The introduction explains the nature of shared sovereignty and its use in fragile states to promote the rule of law. It discusses how shared sovereignty has emerged and why it is important, and offers key arguments for and against the practice. It introduces the core arguments and provides an outline of the book.
This chapter examines the normative debates around sovereignty sharing. It discusses the possible benefits of the practice and the numerous critiques of deep external intervention into fragile-state governance. It argues that three factors bear upon the perceived legitimacy of a sovereignty-sharing venture: host state consent, genuine humanitarian need, and strong observed or expected external performance in service delivery. It argues that to be perceived as legitimate by diverse audiences, sovereignty-sharing arrangements generally must rely heavily on performance.
This chapter analyzes the political factors that affect the performance of a sovereignty-sharing venture. It explains the need for a supportive political equilibrium to enable effective implementation of a joint venture that can earn performance legitimacy. Such arrangements usually rest on precarious political foundations, due to the divergent interests of the national and international partners. They are often built on compromised state consent, which leads to ambiguous agreements and to confusion and discord in the field. In particular, the chapter shows why sovereignty-sharing ventures have struggled to move beyond stopgap service provision to meet their second stated objective of advancing domestic institutional reform.
This chapter reviews the potential and pitfalls of hybrid criminal courts that blend national and international laws, procedures, and personnel. It presents a detailed case study of the Special Court for Sierra Leone to illustrate the possibility for a mixed tribunal to perform well and earn public legitimacy when the preferences of national and international partners align reasonably well with one another, and with the aspirations of the general public.
This chapter focuses on the Khmer Rouge tribunal, and the danger of building a mixed court on a fragile political foundation. It shows how distrust and feuds between the United Nations and its Cambodian partners have contributed to a problematic and unwieldy design for the tribunal. The court has been able to deliver credible justice for cases in which UN and Cambodia government interests have aligned. However, its performance and perceived legitimacy have suffered from the divergent preferences of the partners, and the tribunal has had limited impact on Cambodia's formidable rule-of-law challenges.
This chapter discusses the troubled effort to create, design, and manage a hybrid judicial process in Lebanon after the assassination of former Prime Minister Rafiq Hariri. It shows how that country's profound domestic divisions rendered the government unable to issue a clear delegation of sovereign authority. The UN Security Council therefore imposed a hybrid tribunal on Lebanon, and its legitimacy has been challenged from the start. Without strong domestic cooperation, the tribunal has been highly constrained, unable to apprehend suspects or conduct extensive outreach in the country. The Special Tribunal for Lebanon thus epitomizes the dangers of a fragile political foundation for shared sovereignty.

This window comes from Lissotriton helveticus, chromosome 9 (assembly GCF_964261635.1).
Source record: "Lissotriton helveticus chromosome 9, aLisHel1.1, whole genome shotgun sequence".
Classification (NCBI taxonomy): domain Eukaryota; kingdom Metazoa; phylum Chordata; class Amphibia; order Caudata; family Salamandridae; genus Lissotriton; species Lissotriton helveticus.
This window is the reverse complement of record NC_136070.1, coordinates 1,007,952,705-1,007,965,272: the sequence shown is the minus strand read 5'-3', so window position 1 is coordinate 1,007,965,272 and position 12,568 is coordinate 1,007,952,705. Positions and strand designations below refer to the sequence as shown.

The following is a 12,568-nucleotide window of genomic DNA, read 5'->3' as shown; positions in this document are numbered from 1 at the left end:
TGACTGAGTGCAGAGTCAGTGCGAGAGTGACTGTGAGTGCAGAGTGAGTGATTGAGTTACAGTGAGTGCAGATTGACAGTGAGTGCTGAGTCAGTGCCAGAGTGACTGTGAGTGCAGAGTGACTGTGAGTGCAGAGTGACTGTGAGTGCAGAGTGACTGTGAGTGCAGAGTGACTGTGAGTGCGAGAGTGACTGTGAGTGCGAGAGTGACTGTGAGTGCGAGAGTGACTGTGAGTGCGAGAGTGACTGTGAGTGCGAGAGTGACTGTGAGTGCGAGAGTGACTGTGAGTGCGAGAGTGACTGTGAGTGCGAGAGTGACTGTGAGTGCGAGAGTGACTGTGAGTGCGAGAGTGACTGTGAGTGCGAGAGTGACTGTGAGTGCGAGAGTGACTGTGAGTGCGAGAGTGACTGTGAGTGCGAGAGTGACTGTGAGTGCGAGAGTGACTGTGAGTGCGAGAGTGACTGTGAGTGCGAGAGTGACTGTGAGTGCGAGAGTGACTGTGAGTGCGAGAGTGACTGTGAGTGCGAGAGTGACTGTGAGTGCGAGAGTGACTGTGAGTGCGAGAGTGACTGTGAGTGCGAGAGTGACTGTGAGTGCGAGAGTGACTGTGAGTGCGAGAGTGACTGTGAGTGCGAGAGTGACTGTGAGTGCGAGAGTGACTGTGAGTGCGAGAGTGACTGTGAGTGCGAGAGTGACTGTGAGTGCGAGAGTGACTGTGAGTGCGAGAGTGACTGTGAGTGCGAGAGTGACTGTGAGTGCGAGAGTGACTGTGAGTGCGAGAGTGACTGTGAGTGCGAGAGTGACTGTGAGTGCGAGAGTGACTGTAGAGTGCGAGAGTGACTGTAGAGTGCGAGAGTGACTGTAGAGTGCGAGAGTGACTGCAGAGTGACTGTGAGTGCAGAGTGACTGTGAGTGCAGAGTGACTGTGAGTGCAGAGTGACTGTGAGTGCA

This chapter examines international policing in fragile states. It discusses the aims and challenges of engaging external actors in core domestic law enforcement functions, drawing from the multiple cases in which external actors and local police have shared sovereign police powers. It then examines the case of joint policing in Timor-Leste, and shows how national and international interests converged during the 2006 security crisis that gripped the country, enabling international police to step into the breach and provide important security services. However, this case also shows how interests can diverge and dissipate as crises pass, and illustrates the added challenges of performing well and earning legitimacy in domains like policing, which depend heavily on local knowledge.
This chapter explores efforts to fight corruption and impunity by sharing sovereign authority over domestic criminal investigation. It focuses on the UN International Commission against Impunity in Guatemala (CICIG), the pioneering venture in this domain, and shows how a confluence of political factors led the Guatemalan government to agree in 2007 to outsource authority over certain complex criminal investigations to UN personnel. CICIG was then able to earn strong public and international legitimacy through its performance. Nevertheless, a backlash within some circles of the Guatemalan political elite eventually led to CICIG's closure in 2019, leaving its legacy of reform in peril.
This chapter analyzes the possibilities for sharing authority outside the judicial sphere in order to curb corruption. It concentrates on the seminal experiment in this area: the Governance and Economic Management Program in Liberia, created in 2005, which granted external actors cosigning authority with certain key Liberian officials. GEMAP was able to deliver important service benefits to Liberia during the tenure of President Ellen Johnson Sirleaf, thus helping to justify deep international involvement in Liberia's domestic economic affairs. The case nevertheless shows the limits of sovereignty-sharing mechanisms in implanting sustainable reforms when domestic commitment ebbs and problematic incentive structures remain.
The conclusion ties together the major analytic findings of the book. It draws policy implications of the study, reviews recent trends, and reflects on the prognosis for shared sovereignty in fragile states.